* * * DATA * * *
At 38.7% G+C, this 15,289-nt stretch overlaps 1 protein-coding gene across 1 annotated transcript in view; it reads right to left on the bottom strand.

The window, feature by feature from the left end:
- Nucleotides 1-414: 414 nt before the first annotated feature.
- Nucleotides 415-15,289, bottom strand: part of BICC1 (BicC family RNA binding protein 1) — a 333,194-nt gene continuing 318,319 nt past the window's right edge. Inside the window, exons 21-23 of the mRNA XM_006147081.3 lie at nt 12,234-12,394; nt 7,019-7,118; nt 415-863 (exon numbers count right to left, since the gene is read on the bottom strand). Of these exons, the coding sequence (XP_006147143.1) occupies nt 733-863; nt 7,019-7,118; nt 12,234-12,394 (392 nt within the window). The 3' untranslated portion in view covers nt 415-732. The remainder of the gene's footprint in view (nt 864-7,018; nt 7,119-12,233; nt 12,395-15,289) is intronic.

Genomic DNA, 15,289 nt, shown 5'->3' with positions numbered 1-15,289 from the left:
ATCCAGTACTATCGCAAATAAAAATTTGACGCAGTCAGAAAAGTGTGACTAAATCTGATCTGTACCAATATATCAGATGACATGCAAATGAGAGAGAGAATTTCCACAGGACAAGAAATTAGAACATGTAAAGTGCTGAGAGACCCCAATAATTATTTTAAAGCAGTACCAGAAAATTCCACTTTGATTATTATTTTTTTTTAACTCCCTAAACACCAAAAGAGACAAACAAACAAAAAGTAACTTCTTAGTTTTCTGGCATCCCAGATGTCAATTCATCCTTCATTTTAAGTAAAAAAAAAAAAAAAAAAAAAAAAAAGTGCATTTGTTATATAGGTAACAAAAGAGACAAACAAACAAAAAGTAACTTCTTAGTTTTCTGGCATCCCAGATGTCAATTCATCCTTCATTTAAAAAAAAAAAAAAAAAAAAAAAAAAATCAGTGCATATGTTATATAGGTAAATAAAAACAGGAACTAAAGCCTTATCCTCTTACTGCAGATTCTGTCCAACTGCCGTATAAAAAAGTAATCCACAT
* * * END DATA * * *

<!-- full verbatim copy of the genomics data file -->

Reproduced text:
At 38.7% G+C, this 15,289-nt stretch overlaps 1 protein-coding gene across 1 annotated transcript in view; it reads right to left on the bottom strand.

The window, feature by feature from the left end:
- Nucleotides 1-414: 414 nt before the first annotated feature.
- Nucleotides 415-15,289, bottom strand: part of BICC1 (BicC family RNA binding protein 1) — a 333,194-nt gene continuing 318,319 nt past the window's right edge. Inside the window, exons 21-23 of the mRNA XM_006147081.3 lie at nt 12,234-12,394; nt 7,019-7,118; nt 415-863 (exon numbers count right to left, since the gene is read on the bottom strand). Of these exons, the coding sequence (XP_006147143.1) occupies nt 733-863; nt 7,019-7,118; nt 12,234-12,394 (392 nt within the window). The 3' untranslated portion in view covers nt 415-732. The remainder of the gene's footprint in view (nt 864-7,018; nt 7,119-12,233; nt 12,395-15,289) is intronic.

Genomic DNA, 15,289 nt, shown 5'->3' with positions numbered 1-15,289 from the left:
ATCCAGTACTATCGCAAATAAAAATTTGACGCAGTCAGAAAAGTGTGACTAAATCTGATCTGTACCAATATATCAGATGACATGCAAATGAGAGAGAGAATTTCCACAGGACAAGAAATTAGAACATGTAAAGTGCTGAGAGACCCCAATAATTATTTTAAAGCAGTACCAGAAAATTCCACTTTGATTATTATTTTTTTTTAACTCCCTAAACACCAAAAGAGACAAACAAACAAAAAGTAACTTCTTAGTTTTCTGGCATCCCAGATGTCAATTCATCCTTCATTTTAAGTAAAAAAAAAAAAAAAAAAAAAAAAAAGTGCATTTGTTATATAGGTAACAAAAGAGACAAACAAACAAAAAGTAACTTCTTAGTTTTCTGGCATCCCAGATGTCAATTCATCCTTCATTTAAAAAAAAAAAAAAAAAAAAAAAAAAATCAGTGCATATGTTATATAGGTAAATAAAAACAGGAACTAAAGCCTTATCCTCTTACTGCAGATTCTGTCCAACTGCCGTATAAAAAAGTAATCCACAT